The Bishop of Burnley, Rt Rev. Philip North, has welcomed the success of the Church of England's Ministry Experience Scheme which offers year-long placements in churches across the country for young adults aged between 18 and 30 years old.
The initiative is attracting an increasing number of participants, according to new figures released today.
One of the ministry experience projects is Blackpool Ministry Experience linked to Freedom Church on Mereside Estate in Blackpool. There are many others around the country.
Speaking in a national church release issued today Bishop Philip, pictured right, who is chair of the Ministry Experience Scheme steering committee, said: “I thank God for the success of the Ministry Experience Scheme and for the young adults across the country who are devoting a year of their lives to the service of others, including the work of parishes in both urban and rural areas, helping to witness to the Good News of the Gospel.
“The scheme provides a wonderful formation and a chance to take time to reflect on the future course of their lives. In Blackpool, we hope that work on urban deprived estates will be a transformative moment for both those taking part and for the parishes and communities they serve.”
The national Ministry Experience Scheme, which offers year-long placements in churches across the country for young adults aged between 18 and 30 years old, is on course to have attracted 150 participants nationwide this year, compared to 47 in 2015.
More than two thirds of dioceses in the Church of England are now taking part.
Young adults are encouraged to explore their vocation – not just to ordained ministry – living and working in communities in both urban and rural areas.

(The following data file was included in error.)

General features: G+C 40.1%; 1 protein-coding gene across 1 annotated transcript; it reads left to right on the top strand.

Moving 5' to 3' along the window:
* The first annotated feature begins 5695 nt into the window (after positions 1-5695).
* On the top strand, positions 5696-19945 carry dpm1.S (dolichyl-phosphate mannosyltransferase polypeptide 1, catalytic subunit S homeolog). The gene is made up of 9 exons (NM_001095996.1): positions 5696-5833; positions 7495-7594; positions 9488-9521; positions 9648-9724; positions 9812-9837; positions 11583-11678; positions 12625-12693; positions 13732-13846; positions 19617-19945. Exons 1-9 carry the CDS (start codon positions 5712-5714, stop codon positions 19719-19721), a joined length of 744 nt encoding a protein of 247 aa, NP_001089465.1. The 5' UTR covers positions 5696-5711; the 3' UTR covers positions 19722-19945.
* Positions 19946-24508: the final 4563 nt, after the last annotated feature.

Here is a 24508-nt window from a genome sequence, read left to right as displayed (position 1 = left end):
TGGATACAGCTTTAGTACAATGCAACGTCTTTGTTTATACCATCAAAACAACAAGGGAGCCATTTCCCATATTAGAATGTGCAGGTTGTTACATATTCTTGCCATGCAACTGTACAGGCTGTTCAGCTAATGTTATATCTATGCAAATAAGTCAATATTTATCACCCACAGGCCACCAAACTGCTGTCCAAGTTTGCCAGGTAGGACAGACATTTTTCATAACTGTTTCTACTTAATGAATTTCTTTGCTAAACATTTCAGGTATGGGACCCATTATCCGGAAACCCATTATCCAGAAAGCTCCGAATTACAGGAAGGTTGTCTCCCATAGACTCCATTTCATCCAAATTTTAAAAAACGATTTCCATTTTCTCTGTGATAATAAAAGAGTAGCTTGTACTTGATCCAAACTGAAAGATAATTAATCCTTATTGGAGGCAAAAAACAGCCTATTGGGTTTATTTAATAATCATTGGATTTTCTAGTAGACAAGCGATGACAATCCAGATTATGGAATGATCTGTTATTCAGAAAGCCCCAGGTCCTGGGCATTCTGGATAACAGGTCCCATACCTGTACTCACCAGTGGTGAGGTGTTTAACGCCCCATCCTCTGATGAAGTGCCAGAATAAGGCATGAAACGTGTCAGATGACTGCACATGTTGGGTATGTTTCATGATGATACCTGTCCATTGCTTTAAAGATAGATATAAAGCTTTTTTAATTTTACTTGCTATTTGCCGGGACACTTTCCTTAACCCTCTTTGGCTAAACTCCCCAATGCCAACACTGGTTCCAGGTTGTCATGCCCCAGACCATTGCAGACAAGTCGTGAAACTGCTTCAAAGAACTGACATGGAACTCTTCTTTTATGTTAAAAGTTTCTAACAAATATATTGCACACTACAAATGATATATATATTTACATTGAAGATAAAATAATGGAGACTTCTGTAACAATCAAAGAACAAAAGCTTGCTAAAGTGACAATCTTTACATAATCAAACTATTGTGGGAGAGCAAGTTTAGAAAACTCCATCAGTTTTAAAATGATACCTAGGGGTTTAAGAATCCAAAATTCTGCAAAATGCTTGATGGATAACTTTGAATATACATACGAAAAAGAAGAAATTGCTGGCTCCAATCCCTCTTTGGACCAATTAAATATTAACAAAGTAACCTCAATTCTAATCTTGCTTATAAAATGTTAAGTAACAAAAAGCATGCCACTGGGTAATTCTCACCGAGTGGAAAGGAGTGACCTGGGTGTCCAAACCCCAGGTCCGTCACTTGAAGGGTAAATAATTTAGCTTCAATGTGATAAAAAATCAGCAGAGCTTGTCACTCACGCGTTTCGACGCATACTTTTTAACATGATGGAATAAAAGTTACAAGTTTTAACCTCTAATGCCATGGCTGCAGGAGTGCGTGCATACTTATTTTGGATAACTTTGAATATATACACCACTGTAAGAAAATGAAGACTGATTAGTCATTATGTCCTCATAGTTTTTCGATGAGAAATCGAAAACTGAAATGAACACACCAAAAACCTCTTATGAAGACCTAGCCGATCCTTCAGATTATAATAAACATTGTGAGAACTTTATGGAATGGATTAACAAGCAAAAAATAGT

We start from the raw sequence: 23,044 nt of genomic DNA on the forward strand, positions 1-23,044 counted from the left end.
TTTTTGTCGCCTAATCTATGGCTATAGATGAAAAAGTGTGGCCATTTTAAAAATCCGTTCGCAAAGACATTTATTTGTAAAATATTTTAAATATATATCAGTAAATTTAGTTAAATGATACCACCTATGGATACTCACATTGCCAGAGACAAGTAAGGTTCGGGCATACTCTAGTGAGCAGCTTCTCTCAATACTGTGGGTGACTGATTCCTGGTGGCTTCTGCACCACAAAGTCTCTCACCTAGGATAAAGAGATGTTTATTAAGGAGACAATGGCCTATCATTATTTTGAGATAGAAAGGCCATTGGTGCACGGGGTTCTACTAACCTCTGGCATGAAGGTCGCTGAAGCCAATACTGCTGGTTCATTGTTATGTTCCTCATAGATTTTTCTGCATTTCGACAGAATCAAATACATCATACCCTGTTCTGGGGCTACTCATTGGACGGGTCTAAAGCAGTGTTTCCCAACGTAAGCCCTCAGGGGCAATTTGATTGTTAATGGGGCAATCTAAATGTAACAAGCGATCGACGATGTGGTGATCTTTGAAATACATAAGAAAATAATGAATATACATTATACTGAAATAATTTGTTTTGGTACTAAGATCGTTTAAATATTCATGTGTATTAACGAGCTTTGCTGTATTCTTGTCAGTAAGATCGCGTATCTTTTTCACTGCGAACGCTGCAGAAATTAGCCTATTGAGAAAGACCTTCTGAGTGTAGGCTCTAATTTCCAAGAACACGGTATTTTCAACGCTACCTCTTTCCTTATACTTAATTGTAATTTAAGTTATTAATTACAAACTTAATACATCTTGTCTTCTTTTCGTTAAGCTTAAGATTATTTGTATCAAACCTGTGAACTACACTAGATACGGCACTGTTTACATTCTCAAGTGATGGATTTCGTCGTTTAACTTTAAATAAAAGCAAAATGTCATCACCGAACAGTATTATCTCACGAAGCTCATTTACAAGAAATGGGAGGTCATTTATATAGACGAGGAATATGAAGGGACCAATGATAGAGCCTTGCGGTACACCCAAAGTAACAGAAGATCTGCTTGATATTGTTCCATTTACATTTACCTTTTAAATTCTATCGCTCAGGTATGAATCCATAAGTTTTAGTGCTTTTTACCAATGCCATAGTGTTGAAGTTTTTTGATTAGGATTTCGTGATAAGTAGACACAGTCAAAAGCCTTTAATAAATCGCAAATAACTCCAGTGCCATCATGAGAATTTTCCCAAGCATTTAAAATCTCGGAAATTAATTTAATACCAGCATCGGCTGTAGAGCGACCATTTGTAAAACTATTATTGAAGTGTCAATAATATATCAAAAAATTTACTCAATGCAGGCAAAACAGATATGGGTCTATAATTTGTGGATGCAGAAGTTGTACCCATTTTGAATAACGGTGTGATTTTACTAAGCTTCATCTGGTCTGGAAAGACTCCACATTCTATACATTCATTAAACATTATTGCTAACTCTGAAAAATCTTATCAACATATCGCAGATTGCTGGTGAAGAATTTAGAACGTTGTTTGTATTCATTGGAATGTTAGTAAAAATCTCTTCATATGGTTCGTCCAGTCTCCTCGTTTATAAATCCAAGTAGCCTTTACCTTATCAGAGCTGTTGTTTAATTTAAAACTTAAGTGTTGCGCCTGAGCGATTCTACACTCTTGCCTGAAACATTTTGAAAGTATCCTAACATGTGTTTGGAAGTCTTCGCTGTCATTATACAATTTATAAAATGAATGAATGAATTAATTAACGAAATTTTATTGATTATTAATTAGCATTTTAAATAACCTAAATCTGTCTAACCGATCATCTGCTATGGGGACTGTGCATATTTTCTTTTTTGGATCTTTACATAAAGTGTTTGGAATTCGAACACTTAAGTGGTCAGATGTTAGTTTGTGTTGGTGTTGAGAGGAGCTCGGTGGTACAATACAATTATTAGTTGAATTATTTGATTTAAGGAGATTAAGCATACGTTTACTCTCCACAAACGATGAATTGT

The placements offer theological teaching and skills training whilst immersing the participants within a local parish. Each scheme is unique to its community, giving the participants the opportunity to support their local communities through charitable, pastoral and community-based activities.
Participants can be involved in a range of work from visiting those in need and the sick at home and in hospital to work helping with baptisms, marriages and funerals.
In Blackpool, participants are a key part of outreach work by the Church of England in deprived outer urban estates. They include Josh and Lizzie - pictured left with Rev. Linda Tomkinson, of Freedom Church, Mereside - home of the Blackpool Ministry Experience.
The Scheme is supported by Allchurches Trust, and to date has an equal number of women and men taking part. Nearly one in 10 participants last year were from black or ethnic minority backgrounds. The scheme is hoping to increase the proportion of black, Asian and minority ethnic (BAME) candidates to 15% over the next two years.
Research has shown that, to date, 46% of those taking part in 2017 have attended a Bishops’ Advisory Panel (BAP), a residential selection conference for people in the final stages of the process of applying to train for the priesthood in the Church of England. A further 21%, or one in five, went on to work or train for lay ministry (church leadership roles).
The scheme is becoming a key component of the Church of England’s drive, through the Renewal and Reform programme, to attract more young people and more women and people from ethnic minorities into both lay and ordained roles.
Allchurches Trust Director of Grants and Relationships, James Laing, said: “It is a privilege for Allchurches Trust to support the Ministry Experience Scheme. It perfectly reflects our desire to use our grants to meet needs and build relationships with people where they most need it.
“Another priority for Allchurches is helping young people to flourish and play a fuller, richer role in community life. We’re delighted to see the Ministry Experience Scheme clearly succeeding here too.”